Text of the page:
Free land, 421a, and why a housing deal will get done, despite everything

A watered-down legislative package is gaining momentum

Free Land, 421a, and Why a NY Housing Package Will Pass
Former Deputy Mayor Alicia Glen, Sen. Julia Salazar and REBNY's Jim Whelan

I asked a developer at an event last week about the multifamily project tax break 421a, which expired in 2022. I wanted to check on a prediction I made during the previous 421a renewal debate, eight years ago, and again during the current one.

My forecast was that land prices would come down if lawmakers made clear that they would not restore the tax break.

In 2016 the Real Estate Board of New York disagreed, saying landowners would wait years if necessary for 421a to come back. In 2020 Alicia Glen, former deputy mayor for housing and economic development, agreed with me in principle, but noted that property taxes on rentals are so high that without a tax break, apartment projects would still be difficult to finance.

To an extent, we were all correct.

I was right in that bids for project sites have come down because of the risk that 421a won’t return, and if it does, it will be less generous than the previous version. But sellers have not dropped their prices much yet, because Albany is trying to pass a new version of the tax break this spring.

Meanwhile, REBNY was right about landowners holding off on making deals and rejecting low-ball offers. But lower bids will eventually mean lower prices because at some point, owners who have to sell or want to sell will take whatever they can get.

And Glen was right that high property taxes make many projects non-viable, even if land prices fall. The developer I spoke with last week said that even if he could get land for free, a rental project would not pencil out.

Could that be true? Yes, depending on the neighborhood.

A new NYU Furman Center analysis found that in low-rent areas, free land would not be enough to build a profitable rental project. The development would have to be subsidized as well. Even in high-rent areas, land prices would have to come down 30 percent for projects to be viable, the study found.

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The Furman Center report is essential reading for the lawmakers negotiating a state housing package. I have a prediction about that, too: Something will get done.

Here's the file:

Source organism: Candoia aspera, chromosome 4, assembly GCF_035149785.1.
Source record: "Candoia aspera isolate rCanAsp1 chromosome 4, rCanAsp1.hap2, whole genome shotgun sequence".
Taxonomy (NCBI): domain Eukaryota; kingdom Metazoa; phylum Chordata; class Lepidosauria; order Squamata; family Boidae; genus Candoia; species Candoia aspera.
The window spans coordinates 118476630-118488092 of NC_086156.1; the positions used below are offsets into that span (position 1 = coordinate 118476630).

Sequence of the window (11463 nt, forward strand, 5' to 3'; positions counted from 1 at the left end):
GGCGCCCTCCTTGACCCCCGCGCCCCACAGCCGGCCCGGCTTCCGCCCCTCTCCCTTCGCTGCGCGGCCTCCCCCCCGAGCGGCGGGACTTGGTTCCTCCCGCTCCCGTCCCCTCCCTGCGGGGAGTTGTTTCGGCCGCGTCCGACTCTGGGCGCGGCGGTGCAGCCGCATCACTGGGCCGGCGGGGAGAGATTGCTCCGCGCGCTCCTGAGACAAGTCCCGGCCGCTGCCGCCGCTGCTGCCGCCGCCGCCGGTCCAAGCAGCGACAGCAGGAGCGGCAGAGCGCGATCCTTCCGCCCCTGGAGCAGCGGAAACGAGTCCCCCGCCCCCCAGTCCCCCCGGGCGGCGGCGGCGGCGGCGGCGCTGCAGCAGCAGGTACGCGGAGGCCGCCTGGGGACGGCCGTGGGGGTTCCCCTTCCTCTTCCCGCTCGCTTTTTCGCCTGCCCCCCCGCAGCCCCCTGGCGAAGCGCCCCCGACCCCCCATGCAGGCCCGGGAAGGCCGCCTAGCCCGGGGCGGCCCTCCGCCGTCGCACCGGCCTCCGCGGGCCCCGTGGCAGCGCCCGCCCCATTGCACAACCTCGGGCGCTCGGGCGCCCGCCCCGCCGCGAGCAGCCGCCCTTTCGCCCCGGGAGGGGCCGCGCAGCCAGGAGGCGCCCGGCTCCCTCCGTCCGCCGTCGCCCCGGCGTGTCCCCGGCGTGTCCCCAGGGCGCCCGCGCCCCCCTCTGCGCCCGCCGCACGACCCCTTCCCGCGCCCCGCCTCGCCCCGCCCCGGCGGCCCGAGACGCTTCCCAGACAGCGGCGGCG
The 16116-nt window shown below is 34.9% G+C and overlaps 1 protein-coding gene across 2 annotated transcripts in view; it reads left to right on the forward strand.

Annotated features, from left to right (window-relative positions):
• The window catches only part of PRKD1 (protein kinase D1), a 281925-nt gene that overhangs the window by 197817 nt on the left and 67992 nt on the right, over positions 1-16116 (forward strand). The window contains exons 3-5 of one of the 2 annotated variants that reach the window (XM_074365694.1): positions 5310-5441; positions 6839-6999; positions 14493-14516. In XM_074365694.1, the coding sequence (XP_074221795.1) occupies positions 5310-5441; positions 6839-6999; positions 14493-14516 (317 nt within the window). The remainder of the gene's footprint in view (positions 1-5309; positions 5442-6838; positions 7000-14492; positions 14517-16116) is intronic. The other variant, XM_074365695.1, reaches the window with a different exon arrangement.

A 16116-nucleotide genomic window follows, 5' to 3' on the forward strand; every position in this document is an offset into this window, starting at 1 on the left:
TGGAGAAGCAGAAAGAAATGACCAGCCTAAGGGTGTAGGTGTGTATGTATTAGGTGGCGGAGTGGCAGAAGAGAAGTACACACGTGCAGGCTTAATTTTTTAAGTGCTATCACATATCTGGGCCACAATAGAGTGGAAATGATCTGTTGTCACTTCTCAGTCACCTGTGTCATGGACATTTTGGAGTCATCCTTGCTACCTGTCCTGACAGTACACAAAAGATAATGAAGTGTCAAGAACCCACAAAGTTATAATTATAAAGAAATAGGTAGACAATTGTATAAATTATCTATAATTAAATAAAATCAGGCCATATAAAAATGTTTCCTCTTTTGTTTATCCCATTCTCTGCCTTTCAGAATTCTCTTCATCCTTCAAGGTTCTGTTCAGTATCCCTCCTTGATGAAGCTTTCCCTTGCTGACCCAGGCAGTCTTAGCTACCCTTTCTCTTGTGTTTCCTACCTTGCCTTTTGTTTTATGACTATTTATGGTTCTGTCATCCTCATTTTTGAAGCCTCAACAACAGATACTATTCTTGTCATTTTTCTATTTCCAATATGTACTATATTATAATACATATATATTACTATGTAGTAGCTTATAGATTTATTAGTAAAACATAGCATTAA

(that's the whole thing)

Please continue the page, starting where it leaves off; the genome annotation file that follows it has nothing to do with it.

I have written repeatedly about the obstacles. But legislators know it would be political malpractice to go two straight years without doing something on housing, which is the state’s most important issue and one lawmakers are asked about constantly. They would rather pass a watered-down bill than fail again.

The pieces are starting to fall into place.

Hochul made the first move by dropping her requirement for builder’s remedy, and now legislators backing “good cause eviction,” such as Sen. Julia Salazar, are increasingly broadcasting that they are amenable to compromise. Importantly, they have not made any real fuss about elements of the package to create housing, because the absurd argument that increased supply prices people out has lost credibility.

There has been a palpable change since last year, when state Sen. Liz Krueger, Assembly member Jo Ann Simon and various other lawmakers held a press conference to oppose raising the citywide floor-area ratio cap for residential properties.

Today, such a public display against new housing would trigger mockery and outrage from the growing movement in support of multifamily development. Who could be against converting half-empty office buildings to apartments amid a housing crisis?

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Vocal opponents of raising the FAR cap would be called out by Mayor Eric Adams, Open New York’s new political action committee Abundant New York, and maybe even fellow elected officials who just formed a pro-housing group.

Meanwhile, REBNY and the construction unions, after failing to compromise on 421a, have essentially told Albany to revise the tax break without them. And real estate people who oppose “good cause” could argue that a California-style policy that limits rent increases to, say, 7 percent would not stop any projects nor affect the rental market in any substantial way.

The main thing stopping legislators from a housing deal is the fear of being attacked by their own side for settling. But that is preferable to being attacked by every side for doing nothing.